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More About Garden Sheds

Garden storage doesn’t get much better than a fully-fledge garden shed. Whether you need to store your tools, your garden equipment, or your camping gear, storage sheds are possibly the most useful garden building you can buy.

  • Are plastic sheds better than wood?  

    • Plastic sheds, or polyethylene sheds, are becoming more and more popular for their strength, durability and low-maintenance outlook. On the face of things, they are the best choice for garden storage. But they don’t look so great.

      A big plastic shed might stick out like a sore thumb in your traditional garden. It’ll look out of place and pull you out of your Eden fantasy.

      Metal sheds may do the same, and rust too. But a wooden shed wouldn’t necessarily do that. The natural browns blend into the plants and shrubs around it and the plain finish helps you gloss over it.

  • What should you not store in a shed?  

    • In general, you should steer clear of keeping anything of high value in your shed. So, money, electrical items, jewellery, etc. But there are other things you should keep out of there:

      • Food – It will attract unwanted vermin to your garden and won’t keep as long

      • Clothes – the high moisture content and increased number of insects and moths won’t keep them in good condition

      • Money – even with a lock, sheds aren’t the most secure buildings, so better to be safe than sorry

      • Important Documents – weather deterioration and theft are the risk with these in a shed.

  • What to consider when buying a shed 

    • You could just pop out and buy a shed on a whim, but there are things to consider before you buy:

      • Delivery – will your chosen shed fit in your car, or do the store offer free delivery?

      • Installation – Do you have the tools needed to build it and does it come with clear instructions and all the parts?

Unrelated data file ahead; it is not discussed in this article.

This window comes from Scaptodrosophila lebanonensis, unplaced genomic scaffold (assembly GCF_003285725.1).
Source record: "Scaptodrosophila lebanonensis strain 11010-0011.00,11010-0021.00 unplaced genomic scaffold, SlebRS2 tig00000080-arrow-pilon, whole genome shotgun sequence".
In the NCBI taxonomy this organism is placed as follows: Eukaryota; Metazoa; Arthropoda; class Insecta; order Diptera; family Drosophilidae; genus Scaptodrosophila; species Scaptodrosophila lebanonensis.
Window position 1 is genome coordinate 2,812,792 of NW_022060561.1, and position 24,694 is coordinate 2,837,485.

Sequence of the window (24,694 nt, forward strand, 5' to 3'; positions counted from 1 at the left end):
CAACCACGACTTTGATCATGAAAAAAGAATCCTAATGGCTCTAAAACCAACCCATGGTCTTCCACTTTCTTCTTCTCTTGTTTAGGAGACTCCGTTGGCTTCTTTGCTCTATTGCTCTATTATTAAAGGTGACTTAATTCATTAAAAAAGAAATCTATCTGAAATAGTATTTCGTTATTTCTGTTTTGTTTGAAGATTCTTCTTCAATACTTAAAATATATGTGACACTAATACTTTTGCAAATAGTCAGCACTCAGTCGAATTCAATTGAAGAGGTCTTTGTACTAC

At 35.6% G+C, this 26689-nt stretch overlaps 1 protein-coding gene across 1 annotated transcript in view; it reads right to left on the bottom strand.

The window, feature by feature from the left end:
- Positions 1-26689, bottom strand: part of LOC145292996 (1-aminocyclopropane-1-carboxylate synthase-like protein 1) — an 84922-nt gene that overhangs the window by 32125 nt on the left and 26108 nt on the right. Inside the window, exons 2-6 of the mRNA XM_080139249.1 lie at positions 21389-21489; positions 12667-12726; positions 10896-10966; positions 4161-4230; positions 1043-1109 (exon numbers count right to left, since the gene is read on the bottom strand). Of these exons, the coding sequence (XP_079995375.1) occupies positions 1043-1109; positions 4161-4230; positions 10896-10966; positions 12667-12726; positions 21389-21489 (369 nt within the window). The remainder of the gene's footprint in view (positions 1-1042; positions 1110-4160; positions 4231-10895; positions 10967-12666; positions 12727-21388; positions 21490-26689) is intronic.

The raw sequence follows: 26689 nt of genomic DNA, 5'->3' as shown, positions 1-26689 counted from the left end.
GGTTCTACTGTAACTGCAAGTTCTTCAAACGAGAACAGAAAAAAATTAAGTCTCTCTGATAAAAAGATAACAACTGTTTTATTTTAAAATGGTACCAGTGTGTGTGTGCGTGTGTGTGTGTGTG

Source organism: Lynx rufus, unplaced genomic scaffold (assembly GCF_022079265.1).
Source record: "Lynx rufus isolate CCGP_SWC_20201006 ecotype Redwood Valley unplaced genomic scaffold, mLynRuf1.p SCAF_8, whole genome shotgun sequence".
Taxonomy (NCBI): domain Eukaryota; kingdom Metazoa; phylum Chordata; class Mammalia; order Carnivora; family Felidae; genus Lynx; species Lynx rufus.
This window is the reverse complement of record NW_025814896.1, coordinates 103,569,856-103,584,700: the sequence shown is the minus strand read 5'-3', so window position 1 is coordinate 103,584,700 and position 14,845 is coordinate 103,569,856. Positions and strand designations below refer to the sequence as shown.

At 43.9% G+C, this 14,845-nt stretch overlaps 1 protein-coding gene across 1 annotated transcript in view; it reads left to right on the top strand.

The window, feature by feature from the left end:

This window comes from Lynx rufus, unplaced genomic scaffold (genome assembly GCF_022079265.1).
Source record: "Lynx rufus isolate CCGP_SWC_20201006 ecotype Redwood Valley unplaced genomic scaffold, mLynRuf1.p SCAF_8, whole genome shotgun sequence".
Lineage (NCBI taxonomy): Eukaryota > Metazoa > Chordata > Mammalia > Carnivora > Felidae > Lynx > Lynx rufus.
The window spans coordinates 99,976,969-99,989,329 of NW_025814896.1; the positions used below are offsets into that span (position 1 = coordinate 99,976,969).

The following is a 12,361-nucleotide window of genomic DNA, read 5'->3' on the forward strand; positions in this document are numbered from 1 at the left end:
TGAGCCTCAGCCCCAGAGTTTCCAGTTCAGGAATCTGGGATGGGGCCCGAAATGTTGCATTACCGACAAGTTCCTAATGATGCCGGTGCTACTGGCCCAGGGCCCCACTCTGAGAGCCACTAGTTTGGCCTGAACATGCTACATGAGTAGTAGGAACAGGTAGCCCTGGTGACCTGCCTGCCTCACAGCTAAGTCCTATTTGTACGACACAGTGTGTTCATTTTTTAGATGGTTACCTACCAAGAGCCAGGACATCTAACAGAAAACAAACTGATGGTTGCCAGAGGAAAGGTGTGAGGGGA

• Base - do you need one and which is best?

      • Materials - is the wood durable, and does it need further protection?

      • Security – does it have a strong locking mechanism, or do you need to install one?

      • Is it fit for purpose - for storing garden implements, pots and maintenance equipment you may need to install shelves, or some racks for your tools?

  • Can I turn my shed into a tiny house?  

    • Tiny houses are exactly what they sound like – small houses which make the most of the small space they occupy. They’re generally built on trailers or with wheels for mobility, but you can have them in your back yard.

      With Wheels:
      Those on trailers are considered caravans and therefore need no planning permission. They can have their own plumbing, solar panels, etc – they’re excellent for off-the-grid living as long as they’re road legal.

      Without Wheels:
      You can have a permanent tiny house in your back garden as long as it doesn’t exceed a certain size, and legally, you won’t be able to rent it out – it can only be used as an additional living space. You don’t need planning permission if it’s in your garden and has wheels as it’s classed as a caravan, but if you’re converting your shed, it could be classed as an annex or shepherd’s hut and will more than likely need planning permission and to meet building regulations if you want to use it as a dwelling.

      In short, yes you can convert your shed into a tiny shed house, but without wheels, you’ll need planning permission and to check with building regulations if you want to sleep and stay there..

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